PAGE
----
More than a third of British companies that have opted top try outsourcing have found that it either failed to deliver the expected benefits or failed altogether, according to new research.
A survey by Proudfoot Consulting of almost 1,000 senior executives in nine countries – 150 of them in Britain – found that 38 per cent of UK firms were unhappy with their outsourcing experience.
It also revealed that the UK is one of the countries with the lowest incidence of outsourcing. More than four out of ten (44 per cent) of British firms have chosen to keep all business functions in-house compared to only a third of US companies.
Only Australia and Germany are less keen on outsourcing than the UK. In contrast, South African firms are most likely to outsource, with only one in five businesses there choosing to keep all functions in-house.
Over all nine countries surveyed, just over of companies outsource some part of their business.
But back office processing is significantly more likely to be outsourced by UK firms. One in ten UK firms that outsource have done so with their back-office processing compared to just six per cent globally.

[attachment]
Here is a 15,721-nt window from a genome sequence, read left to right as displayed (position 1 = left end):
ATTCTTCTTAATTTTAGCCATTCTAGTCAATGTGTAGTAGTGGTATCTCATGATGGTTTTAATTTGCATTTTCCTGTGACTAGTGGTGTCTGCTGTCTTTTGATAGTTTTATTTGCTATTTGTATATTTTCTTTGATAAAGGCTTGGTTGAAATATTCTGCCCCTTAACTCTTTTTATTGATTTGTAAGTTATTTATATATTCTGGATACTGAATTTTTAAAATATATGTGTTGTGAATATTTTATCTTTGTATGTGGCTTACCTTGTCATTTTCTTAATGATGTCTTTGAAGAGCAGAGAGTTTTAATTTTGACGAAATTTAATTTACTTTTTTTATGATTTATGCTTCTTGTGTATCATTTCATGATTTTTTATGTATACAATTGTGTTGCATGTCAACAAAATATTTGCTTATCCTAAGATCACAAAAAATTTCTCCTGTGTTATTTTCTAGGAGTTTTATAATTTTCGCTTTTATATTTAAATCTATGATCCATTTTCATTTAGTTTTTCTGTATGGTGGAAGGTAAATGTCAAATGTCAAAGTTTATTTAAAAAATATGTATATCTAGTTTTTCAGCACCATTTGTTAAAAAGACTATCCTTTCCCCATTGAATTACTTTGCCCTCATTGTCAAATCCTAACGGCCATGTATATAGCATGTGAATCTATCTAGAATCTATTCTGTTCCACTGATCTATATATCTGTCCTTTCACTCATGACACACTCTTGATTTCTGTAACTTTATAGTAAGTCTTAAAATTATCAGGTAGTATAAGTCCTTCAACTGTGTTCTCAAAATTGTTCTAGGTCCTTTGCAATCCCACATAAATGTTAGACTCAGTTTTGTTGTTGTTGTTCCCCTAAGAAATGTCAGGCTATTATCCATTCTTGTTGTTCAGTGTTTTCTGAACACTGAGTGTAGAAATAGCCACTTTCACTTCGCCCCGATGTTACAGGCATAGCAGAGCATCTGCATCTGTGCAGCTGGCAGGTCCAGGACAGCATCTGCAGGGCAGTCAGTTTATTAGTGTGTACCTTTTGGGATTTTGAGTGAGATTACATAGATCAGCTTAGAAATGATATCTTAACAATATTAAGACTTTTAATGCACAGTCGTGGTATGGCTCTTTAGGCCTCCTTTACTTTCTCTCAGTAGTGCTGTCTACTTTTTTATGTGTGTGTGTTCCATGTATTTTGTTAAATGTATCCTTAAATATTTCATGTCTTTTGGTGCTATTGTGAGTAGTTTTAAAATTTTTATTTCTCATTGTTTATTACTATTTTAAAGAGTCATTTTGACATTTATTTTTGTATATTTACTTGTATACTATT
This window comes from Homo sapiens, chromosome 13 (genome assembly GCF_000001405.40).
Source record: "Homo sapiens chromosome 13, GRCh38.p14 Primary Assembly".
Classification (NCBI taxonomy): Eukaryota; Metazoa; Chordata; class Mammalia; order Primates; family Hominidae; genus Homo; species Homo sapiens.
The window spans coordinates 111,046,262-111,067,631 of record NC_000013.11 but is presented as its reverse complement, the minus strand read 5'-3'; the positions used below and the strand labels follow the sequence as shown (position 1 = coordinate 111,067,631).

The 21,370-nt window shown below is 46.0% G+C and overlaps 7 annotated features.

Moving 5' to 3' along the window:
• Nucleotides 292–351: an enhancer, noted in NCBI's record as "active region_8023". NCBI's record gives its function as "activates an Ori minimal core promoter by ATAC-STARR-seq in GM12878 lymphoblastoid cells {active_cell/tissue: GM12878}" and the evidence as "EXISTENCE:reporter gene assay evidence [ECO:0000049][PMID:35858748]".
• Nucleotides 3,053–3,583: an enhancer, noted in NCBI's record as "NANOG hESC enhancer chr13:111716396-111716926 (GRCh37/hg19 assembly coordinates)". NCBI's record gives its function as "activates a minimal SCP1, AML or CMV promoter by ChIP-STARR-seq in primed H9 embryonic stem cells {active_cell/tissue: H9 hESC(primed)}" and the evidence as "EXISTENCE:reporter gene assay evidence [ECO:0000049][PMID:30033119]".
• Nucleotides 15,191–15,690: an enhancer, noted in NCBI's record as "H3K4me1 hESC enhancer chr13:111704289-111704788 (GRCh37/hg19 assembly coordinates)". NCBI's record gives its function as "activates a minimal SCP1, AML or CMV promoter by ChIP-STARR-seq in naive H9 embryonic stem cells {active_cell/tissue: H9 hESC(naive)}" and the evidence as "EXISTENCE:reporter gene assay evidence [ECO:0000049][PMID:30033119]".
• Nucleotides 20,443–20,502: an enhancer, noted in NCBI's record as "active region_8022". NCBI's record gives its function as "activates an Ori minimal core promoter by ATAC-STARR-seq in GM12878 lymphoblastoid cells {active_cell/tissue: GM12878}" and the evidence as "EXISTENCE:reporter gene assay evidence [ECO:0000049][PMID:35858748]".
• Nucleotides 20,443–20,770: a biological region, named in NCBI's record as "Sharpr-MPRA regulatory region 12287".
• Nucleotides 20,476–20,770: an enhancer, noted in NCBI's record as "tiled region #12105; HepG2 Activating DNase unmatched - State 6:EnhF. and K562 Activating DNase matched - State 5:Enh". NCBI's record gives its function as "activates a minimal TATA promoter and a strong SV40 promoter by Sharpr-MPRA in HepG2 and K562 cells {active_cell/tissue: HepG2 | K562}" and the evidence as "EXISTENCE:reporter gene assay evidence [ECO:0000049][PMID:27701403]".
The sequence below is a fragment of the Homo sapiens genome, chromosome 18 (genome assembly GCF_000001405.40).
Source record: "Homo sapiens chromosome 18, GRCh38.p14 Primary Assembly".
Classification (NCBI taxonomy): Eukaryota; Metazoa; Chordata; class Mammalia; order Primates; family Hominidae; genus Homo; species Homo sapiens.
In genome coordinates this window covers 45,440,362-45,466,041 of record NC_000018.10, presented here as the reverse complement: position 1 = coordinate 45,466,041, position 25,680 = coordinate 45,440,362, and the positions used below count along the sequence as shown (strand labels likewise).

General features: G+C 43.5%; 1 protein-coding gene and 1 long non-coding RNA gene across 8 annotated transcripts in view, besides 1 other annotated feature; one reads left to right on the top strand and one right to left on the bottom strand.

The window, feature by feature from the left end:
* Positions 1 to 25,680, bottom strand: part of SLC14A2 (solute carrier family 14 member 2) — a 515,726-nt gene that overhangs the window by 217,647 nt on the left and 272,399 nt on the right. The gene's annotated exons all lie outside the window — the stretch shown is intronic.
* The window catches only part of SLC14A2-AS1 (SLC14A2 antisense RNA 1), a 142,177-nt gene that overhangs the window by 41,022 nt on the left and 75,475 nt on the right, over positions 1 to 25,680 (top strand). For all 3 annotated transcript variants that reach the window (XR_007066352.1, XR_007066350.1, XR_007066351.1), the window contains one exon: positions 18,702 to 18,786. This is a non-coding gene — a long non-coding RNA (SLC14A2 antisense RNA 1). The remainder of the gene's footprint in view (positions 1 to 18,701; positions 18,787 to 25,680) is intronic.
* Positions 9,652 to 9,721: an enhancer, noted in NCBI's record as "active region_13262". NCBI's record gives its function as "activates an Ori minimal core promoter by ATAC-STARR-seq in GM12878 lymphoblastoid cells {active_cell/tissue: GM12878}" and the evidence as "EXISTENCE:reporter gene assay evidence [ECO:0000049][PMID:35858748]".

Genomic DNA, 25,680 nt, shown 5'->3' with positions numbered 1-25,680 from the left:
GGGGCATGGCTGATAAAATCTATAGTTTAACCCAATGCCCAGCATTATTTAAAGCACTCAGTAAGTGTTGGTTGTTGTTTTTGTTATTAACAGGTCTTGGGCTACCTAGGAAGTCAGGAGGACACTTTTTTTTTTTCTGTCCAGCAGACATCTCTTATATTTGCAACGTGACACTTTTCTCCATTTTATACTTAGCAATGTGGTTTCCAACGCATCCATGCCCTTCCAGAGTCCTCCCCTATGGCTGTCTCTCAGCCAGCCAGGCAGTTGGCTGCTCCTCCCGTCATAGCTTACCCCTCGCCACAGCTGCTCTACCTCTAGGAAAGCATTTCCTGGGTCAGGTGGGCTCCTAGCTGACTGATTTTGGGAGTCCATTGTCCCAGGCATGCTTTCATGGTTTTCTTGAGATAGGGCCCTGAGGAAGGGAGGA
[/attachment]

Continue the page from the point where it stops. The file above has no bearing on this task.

The most frequently outsourced business functions, both globally and in the UK, are IT support, logistics and transport, with sales and HR being the functions least likely to be outsourced.
Proudfoot's findings contradict statistics released last week by the CBI claiming that nine out of ten organisations that had outsourced elements of their operations were happy with the experience.
The CBI survey of 150 company chairman and chief executives found that one in three have already taken some activities overseas and almost one in four are considering doing so in future.
CBI Director General, Digby Jones, described outsourcing as "a survival issue" for UK business.
“Anyone who believes that firms have a great deal of choice are naïve. They know if they don't do it, somebody else will. If competitors act and they don't respond, they may put their business at risk," Jones told the CBI annual Conference.
But Proudfoot Consulting's European president Jean Thevelin was more cautious:
"Our survey is further evidence that some firms have rushed into outsourcing, seeing it as some kind of panacea for under-performing business functions," he said.
"A major trap management falls into is failing to sort out problem departments before outsourcing, leaving the outsourcing provider reaping the real benefits of efficiency and the company effectively giving money away."